By positioning the Y-connector 62 in a more downstream location closer to the suction source 110 itself, the pooling of fluid within the Y-connector body is eliminated since the fluid is entrained upwardly into the Y-connector 62. More specifically, the suction source 110 is positioned at least above the level of the first and second fluid carrying members 42, 50, respectively, and also preferably above the level of the pouch drape 100. This results in the fluid being entrained upwardly into the Y-connector 62 during operation. This is in contrast to the previous assembly 10 in which the fluid is entrained downwardly into the Y-connector and thus tends to pool therein resulting in a liquid seal being formed. As previously described, the presence of a liquid seal results in sumping action. The Y-connector leg, having the lesser resistance, is effectively sealed which results in cycling of intrauterine pressures, uterine bleeding and an overall increase in the surgical procedure time. By virtue of repositioning of the Y-connector 62 in the present assembly 40, the first and second legs 64, 66 of the Y-connector 62 are exposed to lower negative pressures and, in combination with the fact that the Y-connector 62 is exposed to greater suction forces due to its repositioning, the overall performance of the assembly 40 is significantly increased in comparison to the prior mechanical restrictor assembly 10.
The assembly 40 has an anti-siphon conduit arrangement provided for use on the outflow port of the hysteroscope 90. This arrangement relieves negative pressures associated with the vertical positioning of the outflow conduit member (first fluid carrying member 42) relative to the uterus. The present assembly 40 also reduces negative pressure applied to uterus when suction is attached directly to the outflow port of the hysteroscope 90. Furthermore, the atmospheric vent 61 provided in the outflow tubing 91 (scope line) provides suction relief during the surgical procedure.
By increasing the length of the drape leg 58 and the suction outflow leg 60 and maintaining the same or similar inner diameters thereof, the flow/pressure within each leg 58, 60 is essentially the same; however, the first and second fluid carrying members 42, 50 engage the Y-connector 62 further downstream where the suction forces are greater. The inverted positioning of the Y-connector 62 in this downstream location results in the resistance from the fluid in either leg 58, 60 being minimized. Because of the substantial length of the drape and suction outflow legs 58, 60 prior to their connection to the Y-connector 62, it is not necessary to restrict flow in the second fluid carrying member 50 (drape line) to provide adequate suction on the hysteroscope 90 when the drape 100 is empty. In one exemplary embodiment, the inner diameter of the suction outflow leg 60 is about 0.190 inches and the inner diameter of the drape leg 58 is 0.125 inches.
Thus, the present invention eliminates the need for using a flow restrictor with the endoscopic line and this generally reduces the cost of the surgical procedure and the complexity thereof. Furthermore, the accumulated fluid collected within the drape 100 is unlikely to create a fluid seal which would restrict flow from the hysteroscope 90 when the present assembly 40 is used. Accordingly, pressure fluctuations in the uterus are eliminated and flow is enhanced when fluid is aspirated simultaneously from the drape 100 and the hysteroscope 90. Using the dual lumen suction design of the present assembly 40 of the present invention, the pressure inside of the uterus is not changed based upon the method of fluid outflow. In other words, the pressure does not change whether the fluid flows by gravity or by means of suction assist. Furthermore, the pressure inside of the uterus is not affected by the presence of fluid in the drape 100 during suction assisted outflow of the fluid.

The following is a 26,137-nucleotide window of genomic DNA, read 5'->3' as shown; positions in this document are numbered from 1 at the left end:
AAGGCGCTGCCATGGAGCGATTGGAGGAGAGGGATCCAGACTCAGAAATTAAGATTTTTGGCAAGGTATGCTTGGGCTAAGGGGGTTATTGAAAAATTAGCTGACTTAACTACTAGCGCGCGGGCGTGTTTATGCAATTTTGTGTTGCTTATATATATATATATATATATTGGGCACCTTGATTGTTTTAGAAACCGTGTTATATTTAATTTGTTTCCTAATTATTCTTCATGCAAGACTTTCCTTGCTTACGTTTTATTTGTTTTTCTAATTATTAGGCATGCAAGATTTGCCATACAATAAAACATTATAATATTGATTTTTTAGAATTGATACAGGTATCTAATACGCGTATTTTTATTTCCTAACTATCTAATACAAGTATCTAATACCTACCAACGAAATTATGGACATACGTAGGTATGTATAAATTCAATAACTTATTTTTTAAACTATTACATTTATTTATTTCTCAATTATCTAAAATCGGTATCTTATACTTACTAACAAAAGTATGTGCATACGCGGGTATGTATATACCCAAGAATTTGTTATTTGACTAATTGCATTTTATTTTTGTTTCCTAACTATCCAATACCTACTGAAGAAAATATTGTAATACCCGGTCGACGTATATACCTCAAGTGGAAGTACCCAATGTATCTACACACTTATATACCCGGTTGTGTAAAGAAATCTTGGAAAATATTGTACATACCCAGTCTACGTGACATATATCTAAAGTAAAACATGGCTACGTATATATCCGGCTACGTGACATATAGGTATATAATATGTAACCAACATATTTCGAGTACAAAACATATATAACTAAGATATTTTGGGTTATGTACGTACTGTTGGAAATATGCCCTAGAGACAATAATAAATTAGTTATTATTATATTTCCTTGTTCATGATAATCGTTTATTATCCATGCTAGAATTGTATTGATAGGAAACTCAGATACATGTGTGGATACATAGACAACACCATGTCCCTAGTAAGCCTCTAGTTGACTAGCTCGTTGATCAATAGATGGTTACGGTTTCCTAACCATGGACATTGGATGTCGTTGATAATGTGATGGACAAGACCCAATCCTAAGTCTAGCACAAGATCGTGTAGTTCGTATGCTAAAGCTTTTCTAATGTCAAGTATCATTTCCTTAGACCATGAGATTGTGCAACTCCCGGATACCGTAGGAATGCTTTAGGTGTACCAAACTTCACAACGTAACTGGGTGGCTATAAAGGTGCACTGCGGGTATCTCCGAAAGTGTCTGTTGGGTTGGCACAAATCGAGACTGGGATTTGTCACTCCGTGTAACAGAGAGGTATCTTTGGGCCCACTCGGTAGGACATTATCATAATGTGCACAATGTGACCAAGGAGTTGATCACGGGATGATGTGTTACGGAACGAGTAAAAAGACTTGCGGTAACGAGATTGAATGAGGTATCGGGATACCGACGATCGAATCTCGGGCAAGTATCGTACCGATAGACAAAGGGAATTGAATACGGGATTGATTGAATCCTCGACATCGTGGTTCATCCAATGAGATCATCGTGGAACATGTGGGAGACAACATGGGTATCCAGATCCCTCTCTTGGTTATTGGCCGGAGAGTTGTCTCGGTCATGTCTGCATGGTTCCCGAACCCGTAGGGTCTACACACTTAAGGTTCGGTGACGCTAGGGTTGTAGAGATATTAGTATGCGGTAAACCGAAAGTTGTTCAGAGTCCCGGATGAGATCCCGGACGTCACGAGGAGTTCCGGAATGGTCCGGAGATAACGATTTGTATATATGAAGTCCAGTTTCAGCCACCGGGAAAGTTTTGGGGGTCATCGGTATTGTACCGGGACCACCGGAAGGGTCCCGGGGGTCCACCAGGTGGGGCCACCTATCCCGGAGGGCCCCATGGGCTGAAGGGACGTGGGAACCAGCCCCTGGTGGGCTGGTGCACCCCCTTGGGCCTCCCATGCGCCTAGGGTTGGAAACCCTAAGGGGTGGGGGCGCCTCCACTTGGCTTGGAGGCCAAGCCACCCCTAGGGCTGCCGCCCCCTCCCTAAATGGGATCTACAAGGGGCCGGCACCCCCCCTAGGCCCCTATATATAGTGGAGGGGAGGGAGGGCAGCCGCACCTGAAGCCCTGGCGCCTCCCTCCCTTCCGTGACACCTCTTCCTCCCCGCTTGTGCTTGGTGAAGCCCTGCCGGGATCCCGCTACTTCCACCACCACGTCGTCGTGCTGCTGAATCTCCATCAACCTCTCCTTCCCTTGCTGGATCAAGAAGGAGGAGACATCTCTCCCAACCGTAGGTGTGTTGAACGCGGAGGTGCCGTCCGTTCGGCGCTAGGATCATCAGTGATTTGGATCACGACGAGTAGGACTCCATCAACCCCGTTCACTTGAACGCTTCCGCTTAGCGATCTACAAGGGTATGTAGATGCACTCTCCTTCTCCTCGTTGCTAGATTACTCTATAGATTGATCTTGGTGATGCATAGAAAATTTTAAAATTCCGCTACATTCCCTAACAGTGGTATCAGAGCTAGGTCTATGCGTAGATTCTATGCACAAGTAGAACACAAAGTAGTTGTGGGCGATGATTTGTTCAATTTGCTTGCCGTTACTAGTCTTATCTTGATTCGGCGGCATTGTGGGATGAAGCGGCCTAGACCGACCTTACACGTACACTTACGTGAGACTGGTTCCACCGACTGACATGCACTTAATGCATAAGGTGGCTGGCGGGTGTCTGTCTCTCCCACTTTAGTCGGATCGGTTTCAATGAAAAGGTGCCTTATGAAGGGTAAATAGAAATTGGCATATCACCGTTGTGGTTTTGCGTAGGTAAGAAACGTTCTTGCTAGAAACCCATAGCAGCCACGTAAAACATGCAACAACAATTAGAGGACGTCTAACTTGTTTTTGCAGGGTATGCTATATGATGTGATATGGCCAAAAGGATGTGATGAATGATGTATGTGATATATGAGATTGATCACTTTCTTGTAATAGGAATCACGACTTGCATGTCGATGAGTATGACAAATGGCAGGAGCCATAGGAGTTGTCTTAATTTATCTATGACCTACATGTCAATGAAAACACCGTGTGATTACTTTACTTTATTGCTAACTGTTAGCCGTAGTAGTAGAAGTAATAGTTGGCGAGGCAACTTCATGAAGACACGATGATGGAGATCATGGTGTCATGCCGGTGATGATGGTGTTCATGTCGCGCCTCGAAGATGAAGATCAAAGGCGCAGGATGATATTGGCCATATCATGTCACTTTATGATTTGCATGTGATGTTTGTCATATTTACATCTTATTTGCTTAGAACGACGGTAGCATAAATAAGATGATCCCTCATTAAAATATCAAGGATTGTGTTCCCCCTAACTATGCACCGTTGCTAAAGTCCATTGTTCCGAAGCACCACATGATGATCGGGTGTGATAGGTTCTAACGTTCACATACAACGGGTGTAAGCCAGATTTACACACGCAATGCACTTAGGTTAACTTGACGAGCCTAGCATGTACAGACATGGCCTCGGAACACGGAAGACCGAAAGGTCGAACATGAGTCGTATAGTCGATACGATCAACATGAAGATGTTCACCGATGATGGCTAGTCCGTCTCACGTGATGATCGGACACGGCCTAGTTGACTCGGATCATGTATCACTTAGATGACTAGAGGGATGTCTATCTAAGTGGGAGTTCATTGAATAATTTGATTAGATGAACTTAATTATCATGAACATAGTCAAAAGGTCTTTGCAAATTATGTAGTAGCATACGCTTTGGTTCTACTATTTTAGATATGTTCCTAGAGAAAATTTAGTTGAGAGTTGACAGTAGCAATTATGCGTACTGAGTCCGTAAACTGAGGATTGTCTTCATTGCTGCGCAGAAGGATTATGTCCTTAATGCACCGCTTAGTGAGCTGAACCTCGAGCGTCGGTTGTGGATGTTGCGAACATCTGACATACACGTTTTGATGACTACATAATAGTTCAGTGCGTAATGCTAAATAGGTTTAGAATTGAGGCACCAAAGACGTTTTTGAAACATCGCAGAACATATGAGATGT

Another consideration in optimizing the level of distention is the rate of which the fluid is being pulled from the uterus. The fluid flow rate is important for visualization purposes (i.e. to minimize white and red outs). This fluid flow rate is a function of airflow rate at the first end of the endoscopic line that is connected to the outflow port of the endoscope. The dual lumen design of the present invention yields equal airflow rates at the points of connection between the endoscopic line and the outflow port of the endoscope 90 and the drape line and the drape 100 and the present design further eliminates the fluctuation of airflow through the endoscopic line when fluid is present in the drape 100. The airflow rate through the endoscopic line is not reduced when fluid is present in the drape. This results in improved pressure balance and thus distention and visualization are likewise improved.
Another advantage of the present invention is that the use of co-joined tubing in the assembly 40 gives the surgeon flexibility in selecting the length for the drape and suction outflow legs 58, 60. This permits the surgeon to custom tailor the length of either of legs 58, 60. For example, if the surgeon prefers to increase the length of the suction outflow leg 60, the surgeon may simply pull the legs 58, 60 apart from one another to further separate the two from one another and thereby increase the length of the leg portions 58, 60. This permits the surgeon greater latitude in using the assembly 40 with a number of types of medical equipment and the precise location of the equipment is not critical since the length of the leg portions 58, 60 may be customized to permit the assembly 40 to be effectively hooked-up to all of the requisite equipment.
While the invention has been particularly shown and described with reference to the preferred embodiments thereof, it will be understood by those skilled in the art that various changes in form and detail may be made therein without departing from the spirit and scope of the invention.
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|U.S. Classification||600/156, 600/578, 604/119, 600/158, 600/573, 604/118, 600/581, 604/327, 604/317, 604/319, 600/153|
|International Classification||A61B17/34, A61M1/00|
|Cooperative Classification||A61M1/0033, A61M1/008, A61B17/3474, A61M1/0058|
|European Classification||A61M1/00K, A61M1/00T|
|Sep 1, 2000||AS||Assignment|
Owner name: C.R. BARD, INC., NEW JERSEY
Free format text: ASSIGNMENT OF ASSIGNORS INTEREST;ASSIGNORS:FELIX, AUGUSTUS;RANUCCI, DEBRA;REEL/FRAME:011074/0176
Effective date: 20000828
|Mar 2, 2007||FPAY||Fee payment|
Year of fee payment: 4
|Mar 2, 2011||FPAY||Fee payment|
Year of fee payment: 8
|Mar 18, 2015||FPAY||Fee payment|
Year of fee payment: 12